Fig. 2 The limbdarkening coefficient u, used in the linear law (Eq. (1)), applied to the Kepler photometric band. Crosses are the planeparallel model stellar atmospheres, and the squares are the spherical models. 

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Fig. 3 Limbdarkening coefficients a and b used in the quadratic law (Eq. (2)) (left panel), and the coefficients c and d used in the squareroot law (Eq. (3)) (right panel), all applied to the Kepler photometric band. The symbols have the same meanings as in Fig. 2. 

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Fig. 4 Limbdarkening coefficients g and h used in the exponential law (Eq. (5)) (left panel), and the coefficients m and n used in the logarithmic law (Eq. (6)) (right panel), all applied to the Kepler photometric band. The symbols have the same meanings as in Fig. 2. 

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Fig. 5 Limbdarkening coefficients f_{1}, f_{2}, f_{3} and f_{4} used in the Claret (2000) fourparameter law, Eq. (4), applied to the Kepler photometric band. The symbols are the same as in Fig. 2. 

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The results shown in Fig. 2 demonstrate how the geometry of the model atmosphere affects the bestfit linear Keplerband limbdarkening coefficients, with squares representing fits to the spherically symmetric model atmospheres and crosses representing fits to the planeparallel models. The values of the ucoefficient for the spherical models are larger than those for the planar models, particularly for models with T_{eff} > 4500 K. At these higher effective temperatures the difference due to geometry, Δu_{Kepler}, is ~0.3. There is also a greater spread for the spherical model coefficients at a given effective temperature. This is caused by the spherical models being defined by three parameters, with mass and radius being separated, as opposed to the two parameters for planeparallel model atmospheres, where mass and radius are combined in the surface gravity. At T_{eff} < 4500 K the ucoefficients computed for both geometries shift to similar values. A likely cause of this change relative to the higher effective temperatures is the shift in dominant opacities from H^{−} to TiO.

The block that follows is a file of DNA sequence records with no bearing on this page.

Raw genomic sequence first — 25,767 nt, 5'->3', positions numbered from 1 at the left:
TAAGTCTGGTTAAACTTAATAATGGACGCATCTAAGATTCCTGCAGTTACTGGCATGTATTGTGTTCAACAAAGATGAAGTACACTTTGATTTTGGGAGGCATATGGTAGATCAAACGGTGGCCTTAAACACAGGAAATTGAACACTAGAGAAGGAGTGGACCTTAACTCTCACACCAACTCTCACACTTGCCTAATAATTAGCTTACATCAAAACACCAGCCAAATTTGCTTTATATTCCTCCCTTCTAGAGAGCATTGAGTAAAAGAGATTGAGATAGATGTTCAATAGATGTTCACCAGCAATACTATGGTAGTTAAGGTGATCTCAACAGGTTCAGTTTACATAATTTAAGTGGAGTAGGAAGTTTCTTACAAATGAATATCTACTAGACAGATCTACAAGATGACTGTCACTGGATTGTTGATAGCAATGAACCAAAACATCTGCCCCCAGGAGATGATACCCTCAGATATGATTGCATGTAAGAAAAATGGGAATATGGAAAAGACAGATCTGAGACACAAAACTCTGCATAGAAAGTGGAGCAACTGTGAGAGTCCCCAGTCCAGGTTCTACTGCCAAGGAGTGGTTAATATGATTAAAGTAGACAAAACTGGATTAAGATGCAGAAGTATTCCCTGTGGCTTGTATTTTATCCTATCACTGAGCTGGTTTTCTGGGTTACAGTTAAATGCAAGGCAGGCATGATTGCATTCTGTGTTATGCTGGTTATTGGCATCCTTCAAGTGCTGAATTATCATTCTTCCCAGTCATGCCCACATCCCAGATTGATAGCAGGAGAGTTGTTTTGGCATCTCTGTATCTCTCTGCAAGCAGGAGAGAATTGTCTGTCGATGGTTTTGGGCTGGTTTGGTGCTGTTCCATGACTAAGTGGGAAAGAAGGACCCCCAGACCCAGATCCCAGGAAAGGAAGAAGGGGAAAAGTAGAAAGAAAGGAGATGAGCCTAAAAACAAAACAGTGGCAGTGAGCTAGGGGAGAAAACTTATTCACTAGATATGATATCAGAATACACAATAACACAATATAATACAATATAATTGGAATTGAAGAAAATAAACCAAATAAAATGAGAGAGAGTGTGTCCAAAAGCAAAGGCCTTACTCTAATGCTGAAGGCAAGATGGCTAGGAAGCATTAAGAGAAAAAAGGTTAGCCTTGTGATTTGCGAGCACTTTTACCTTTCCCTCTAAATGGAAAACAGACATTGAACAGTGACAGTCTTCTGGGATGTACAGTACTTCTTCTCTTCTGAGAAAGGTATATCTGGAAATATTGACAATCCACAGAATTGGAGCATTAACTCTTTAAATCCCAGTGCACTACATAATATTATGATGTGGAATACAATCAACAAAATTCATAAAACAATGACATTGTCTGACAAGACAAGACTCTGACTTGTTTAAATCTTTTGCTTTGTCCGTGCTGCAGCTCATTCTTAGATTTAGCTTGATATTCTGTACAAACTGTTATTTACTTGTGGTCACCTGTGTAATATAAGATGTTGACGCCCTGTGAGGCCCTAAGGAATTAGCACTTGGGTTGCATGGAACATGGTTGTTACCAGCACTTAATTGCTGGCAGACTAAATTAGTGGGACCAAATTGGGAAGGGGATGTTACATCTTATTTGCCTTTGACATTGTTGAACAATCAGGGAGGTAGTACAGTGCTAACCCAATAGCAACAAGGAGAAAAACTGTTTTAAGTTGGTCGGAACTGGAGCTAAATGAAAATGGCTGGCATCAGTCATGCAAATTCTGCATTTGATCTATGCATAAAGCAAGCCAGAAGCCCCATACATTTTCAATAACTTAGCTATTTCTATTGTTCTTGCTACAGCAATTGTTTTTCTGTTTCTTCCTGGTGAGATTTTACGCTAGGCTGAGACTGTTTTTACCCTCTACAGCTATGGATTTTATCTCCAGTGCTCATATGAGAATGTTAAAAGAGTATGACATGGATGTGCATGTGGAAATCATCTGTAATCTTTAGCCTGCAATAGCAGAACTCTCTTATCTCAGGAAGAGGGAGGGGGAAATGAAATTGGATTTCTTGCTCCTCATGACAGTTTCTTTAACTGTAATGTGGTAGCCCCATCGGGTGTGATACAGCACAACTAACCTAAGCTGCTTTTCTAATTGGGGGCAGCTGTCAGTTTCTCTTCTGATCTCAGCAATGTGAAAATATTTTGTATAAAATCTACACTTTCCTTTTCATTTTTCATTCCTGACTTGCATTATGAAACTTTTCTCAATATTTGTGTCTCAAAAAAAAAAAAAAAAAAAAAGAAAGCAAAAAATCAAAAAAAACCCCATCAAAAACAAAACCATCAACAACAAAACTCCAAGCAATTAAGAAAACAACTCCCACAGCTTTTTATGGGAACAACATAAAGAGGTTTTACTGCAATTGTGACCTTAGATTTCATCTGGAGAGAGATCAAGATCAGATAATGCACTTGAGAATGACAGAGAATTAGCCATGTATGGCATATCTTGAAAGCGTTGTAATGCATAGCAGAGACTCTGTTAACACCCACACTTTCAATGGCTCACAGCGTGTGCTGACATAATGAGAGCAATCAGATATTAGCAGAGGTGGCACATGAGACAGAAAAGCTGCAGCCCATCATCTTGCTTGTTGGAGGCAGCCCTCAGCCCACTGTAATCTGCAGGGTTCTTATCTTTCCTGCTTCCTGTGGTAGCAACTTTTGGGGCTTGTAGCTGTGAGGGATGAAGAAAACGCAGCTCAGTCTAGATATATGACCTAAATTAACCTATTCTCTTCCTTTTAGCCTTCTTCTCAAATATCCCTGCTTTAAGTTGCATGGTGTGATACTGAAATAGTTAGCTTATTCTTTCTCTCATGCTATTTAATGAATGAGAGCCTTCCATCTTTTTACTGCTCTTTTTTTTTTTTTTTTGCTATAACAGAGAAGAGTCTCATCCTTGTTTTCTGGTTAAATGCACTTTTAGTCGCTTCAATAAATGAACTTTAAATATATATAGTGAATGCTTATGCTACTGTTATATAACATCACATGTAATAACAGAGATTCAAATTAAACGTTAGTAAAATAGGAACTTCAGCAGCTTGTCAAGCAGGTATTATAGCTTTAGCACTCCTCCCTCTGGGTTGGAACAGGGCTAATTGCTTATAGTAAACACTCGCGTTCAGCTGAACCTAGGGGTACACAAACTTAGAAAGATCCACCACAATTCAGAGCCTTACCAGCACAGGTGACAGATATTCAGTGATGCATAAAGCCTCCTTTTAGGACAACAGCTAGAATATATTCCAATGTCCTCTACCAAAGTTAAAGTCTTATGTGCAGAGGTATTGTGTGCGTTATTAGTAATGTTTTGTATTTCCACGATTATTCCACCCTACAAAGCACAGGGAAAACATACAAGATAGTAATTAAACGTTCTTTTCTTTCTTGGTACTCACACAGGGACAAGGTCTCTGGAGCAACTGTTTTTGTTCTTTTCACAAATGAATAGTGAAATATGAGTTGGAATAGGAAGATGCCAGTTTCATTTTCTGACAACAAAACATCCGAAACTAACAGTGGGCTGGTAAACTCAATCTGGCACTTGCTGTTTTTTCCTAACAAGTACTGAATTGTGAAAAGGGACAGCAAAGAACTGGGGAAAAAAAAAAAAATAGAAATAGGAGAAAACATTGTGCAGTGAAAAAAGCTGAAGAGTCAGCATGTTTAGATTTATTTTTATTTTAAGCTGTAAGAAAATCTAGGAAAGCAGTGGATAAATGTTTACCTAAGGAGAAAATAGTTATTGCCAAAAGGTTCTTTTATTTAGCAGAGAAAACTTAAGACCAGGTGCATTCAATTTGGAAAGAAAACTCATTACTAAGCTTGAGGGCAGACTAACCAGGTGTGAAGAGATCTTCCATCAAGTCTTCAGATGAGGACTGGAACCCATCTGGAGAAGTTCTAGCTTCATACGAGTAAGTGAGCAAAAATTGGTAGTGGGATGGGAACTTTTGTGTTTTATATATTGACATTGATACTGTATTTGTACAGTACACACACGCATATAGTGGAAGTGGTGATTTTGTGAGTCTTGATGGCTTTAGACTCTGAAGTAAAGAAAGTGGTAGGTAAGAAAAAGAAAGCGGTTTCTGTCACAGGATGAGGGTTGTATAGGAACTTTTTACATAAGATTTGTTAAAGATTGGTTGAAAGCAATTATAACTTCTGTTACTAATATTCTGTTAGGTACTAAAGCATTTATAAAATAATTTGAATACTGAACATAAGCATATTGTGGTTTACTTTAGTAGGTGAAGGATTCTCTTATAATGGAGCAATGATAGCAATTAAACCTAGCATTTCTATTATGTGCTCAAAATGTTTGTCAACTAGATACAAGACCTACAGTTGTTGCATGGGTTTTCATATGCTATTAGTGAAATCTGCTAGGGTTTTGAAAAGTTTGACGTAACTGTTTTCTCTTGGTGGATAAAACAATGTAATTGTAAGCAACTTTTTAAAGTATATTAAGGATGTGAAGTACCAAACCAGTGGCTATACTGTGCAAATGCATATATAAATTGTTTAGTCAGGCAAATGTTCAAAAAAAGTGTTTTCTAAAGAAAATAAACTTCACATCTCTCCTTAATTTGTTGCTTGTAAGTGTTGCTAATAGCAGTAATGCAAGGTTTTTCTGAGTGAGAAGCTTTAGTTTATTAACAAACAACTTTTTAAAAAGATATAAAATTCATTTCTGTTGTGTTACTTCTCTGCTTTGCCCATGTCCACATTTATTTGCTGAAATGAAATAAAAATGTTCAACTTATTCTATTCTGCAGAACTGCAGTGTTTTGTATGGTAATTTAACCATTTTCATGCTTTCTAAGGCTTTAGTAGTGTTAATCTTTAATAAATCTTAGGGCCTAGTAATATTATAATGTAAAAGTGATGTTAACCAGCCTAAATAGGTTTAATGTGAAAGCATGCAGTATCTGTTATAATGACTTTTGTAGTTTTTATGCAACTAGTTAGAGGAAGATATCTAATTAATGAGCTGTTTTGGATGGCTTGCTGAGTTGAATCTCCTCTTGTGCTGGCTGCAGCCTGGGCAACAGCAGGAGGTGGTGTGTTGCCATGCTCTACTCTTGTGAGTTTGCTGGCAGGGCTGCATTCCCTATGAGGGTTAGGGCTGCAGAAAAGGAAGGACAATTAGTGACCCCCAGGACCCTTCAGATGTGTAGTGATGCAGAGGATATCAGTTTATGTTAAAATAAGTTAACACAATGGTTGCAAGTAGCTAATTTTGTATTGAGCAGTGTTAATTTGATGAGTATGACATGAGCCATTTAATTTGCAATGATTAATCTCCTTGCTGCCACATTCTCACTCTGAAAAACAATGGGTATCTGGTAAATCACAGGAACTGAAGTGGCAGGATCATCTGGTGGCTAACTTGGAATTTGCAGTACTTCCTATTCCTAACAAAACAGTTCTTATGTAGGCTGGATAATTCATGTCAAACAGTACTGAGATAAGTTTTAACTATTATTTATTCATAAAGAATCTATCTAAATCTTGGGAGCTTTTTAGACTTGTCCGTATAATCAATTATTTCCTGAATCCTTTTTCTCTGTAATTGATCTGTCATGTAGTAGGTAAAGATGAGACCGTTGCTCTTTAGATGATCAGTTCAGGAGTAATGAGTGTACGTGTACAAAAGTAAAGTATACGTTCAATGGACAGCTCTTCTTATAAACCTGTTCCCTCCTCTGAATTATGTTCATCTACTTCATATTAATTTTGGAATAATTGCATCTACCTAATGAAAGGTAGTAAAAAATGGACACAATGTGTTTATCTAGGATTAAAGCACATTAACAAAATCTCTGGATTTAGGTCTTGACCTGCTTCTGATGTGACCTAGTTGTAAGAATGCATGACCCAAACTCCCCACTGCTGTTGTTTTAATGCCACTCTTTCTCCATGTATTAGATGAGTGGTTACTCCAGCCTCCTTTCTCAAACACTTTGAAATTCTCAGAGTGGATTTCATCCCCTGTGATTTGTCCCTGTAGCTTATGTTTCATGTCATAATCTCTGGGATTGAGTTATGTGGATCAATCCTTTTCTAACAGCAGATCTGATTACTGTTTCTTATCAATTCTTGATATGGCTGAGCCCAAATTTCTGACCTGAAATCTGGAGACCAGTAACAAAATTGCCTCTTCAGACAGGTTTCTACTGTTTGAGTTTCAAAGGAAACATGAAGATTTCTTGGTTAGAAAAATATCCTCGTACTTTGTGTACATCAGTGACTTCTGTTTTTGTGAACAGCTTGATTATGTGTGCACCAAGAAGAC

The more complex limbdarkening laws have similar differences between coefficients from planeparallel and spherically symmetric models. For the quadratic and squareroot laws, the coefficients of the linear term (a and c, respectively) shows similar behavior as a function of effective temperature as does the ucoefficients, while the coefficients of the nonlinear terms (b and d) appear correlated to the coefficients of the linear terms, as was seen previously for other laws (Fields et al. 2003; Neilson & Lester 2011, 2012).